“It is one thing when one flower moves, but imagine 12 flowers and over 60 leaves moving at the same time. There is a reason why the leaves on the magical flower version look like they do — they cannot touch one another or the framework when you pull the strings.”

A black-and-white sketch of a hand pulling a string hanging from a pendant lamp.


Designer David Wahl looking closely at a white pendant lamp.


Why did you decide to use felt and laminated fabric?

“We wanted to create two lamps with very different looks but with a homey feel. We also needed a material that could bend the way we wanted. The reason why we finally chose felt and laminated fabric was also to keep the costs down. We have more ideas with different designs and material. It is planned to be a design platform, so let’s see what the future holds!” says David.

Two white pendants over a round white table with a white vase and a red chair.

RAMSELE lamps are made with sheets of laminated fabric and felt.

IKEA Today’s Instagram followers had a number of questions for David. Here are more of them:

How has the IKEA design language for lighting changed since IKEA PS 2014?

”The IKEA overall design language has not changed much since the IKEA PS 2014. We still work according to the five dimensions of Democratic Design: form, function, quality, sustainability and cost. We are always trying to find new and inspiring ways to create beautiful pieces that our customers like and want to keep for a long time.”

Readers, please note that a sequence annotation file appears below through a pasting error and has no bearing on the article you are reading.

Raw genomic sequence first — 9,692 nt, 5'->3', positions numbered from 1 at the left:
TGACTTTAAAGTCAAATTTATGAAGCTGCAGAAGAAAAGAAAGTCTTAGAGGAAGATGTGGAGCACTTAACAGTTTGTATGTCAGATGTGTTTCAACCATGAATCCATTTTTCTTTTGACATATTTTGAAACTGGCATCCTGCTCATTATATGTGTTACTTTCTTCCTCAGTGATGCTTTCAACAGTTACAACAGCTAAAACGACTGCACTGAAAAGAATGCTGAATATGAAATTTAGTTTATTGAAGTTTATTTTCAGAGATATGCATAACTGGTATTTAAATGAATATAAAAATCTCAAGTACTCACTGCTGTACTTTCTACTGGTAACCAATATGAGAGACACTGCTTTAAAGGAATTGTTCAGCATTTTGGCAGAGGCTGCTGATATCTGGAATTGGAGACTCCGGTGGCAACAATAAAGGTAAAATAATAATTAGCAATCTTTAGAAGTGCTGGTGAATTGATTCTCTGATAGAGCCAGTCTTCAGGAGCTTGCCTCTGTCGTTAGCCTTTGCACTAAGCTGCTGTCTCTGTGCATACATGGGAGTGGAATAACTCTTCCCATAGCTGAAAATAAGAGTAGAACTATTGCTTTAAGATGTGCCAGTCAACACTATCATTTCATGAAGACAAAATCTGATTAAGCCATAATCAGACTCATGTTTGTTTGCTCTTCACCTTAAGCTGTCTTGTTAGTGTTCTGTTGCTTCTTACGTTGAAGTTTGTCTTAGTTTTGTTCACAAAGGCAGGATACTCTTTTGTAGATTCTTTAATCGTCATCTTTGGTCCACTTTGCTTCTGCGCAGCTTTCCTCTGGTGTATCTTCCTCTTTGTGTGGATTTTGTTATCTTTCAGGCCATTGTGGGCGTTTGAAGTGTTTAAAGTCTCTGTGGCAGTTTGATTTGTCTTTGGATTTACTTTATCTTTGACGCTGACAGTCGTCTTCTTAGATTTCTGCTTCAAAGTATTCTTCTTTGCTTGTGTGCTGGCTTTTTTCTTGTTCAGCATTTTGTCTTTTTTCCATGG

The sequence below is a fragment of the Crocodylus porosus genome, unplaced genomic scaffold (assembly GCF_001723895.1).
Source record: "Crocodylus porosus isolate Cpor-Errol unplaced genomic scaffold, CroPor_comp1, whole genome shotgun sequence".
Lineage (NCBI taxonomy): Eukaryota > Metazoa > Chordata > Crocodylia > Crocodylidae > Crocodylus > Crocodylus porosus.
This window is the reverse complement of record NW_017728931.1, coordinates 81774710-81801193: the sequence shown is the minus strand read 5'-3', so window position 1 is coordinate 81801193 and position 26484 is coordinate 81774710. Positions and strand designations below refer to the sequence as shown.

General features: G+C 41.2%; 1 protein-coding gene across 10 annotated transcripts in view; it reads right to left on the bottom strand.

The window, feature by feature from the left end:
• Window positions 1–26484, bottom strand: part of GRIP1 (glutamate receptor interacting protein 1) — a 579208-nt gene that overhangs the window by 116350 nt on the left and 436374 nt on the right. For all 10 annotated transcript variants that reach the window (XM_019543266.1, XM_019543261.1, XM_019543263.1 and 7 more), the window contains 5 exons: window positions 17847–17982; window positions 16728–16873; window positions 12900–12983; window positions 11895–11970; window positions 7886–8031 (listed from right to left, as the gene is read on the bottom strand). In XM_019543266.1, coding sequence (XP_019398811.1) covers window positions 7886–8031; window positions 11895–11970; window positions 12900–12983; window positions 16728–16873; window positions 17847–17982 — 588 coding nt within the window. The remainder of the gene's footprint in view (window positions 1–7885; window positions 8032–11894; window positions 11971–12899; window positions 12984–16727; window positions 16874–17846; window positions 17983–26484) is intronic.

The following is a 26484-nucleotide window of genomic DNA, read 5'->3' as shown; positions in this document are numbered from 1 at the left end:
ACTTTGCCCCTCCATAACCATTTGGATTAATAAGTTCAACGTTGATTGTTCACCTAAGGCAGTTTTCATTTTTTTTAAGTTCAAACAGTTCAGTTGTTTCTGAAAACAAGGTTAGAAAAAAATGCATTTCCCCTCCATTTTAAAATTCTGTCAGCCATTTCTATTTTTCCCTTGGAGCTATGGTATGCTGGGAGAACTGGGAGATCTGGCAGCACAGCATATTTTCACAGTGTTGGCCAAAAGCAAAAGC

Do you plan to play with more geometrics in a table or floor lamp version?

“I haven’t considered it yet, but who knows! We tried to make a floor version of the IKEA PS 2014 pendant lamp, but it ended up looking more like a golf ball!”

When you designed RAMSELE, what kind of space did you want to create?

“I wanted the lampshade to be able to transform so that it can fit different rooms and moods. Depending on the room size, the shadows will also be different depending on how much you close the shade.”

How long did it take to bring this lamp to life from your initial drawings?

“Approximately two and a half years!”

Do you use paper models, 3D, or sketch?

“I use hand sketching in combination with computer 3D modelling. Then of course we build prototypes to test out as well. This lamp required a lot of detailed 3D drawings being sent back and forth between me and supplier engineers.”

What is it like designing for a company that reaches so many people?

”It is really fun when many people like something that you spent a long time creating, especially if they want to place something in the centre of their home, like a lamp.”

Did you know the PS 2014 lamp would become an instant IKEA icon, or were you surprised?

“The design was considered a bit too bold. The sales forecast was set quite low from the beginning. I was of course happily surprised when we saw that the customers seemed to like it!”

A round lit pendant lamp with balls hanging on two strings under it.


A lit white pendant lamp creating decorative shadows on a white wall beside it.


Inspired by science fiction movies, IKEA PS 2014 pendant lamp is a winner of the international design competition Red Dot Award.

After science fiction, what film category do you think makes the best design inspiration?

“Sometimes if you watch a really good film that stays with you for a while, it can be inspiring no matter what type of film it is. It can make you see things in new perspectives which is really useful when working with product design.”

Do you have a design that you “regret” or dislike today?

“Yes, there are some that I don’t like at all. Hopefully, I have learned from my mistakes have served some kind of purpose at least.”

Finally, what advice do you have for the customers buying RAMSELE?

“Don’t throw away the manual!”

RAMSELE will be in stores October 2019.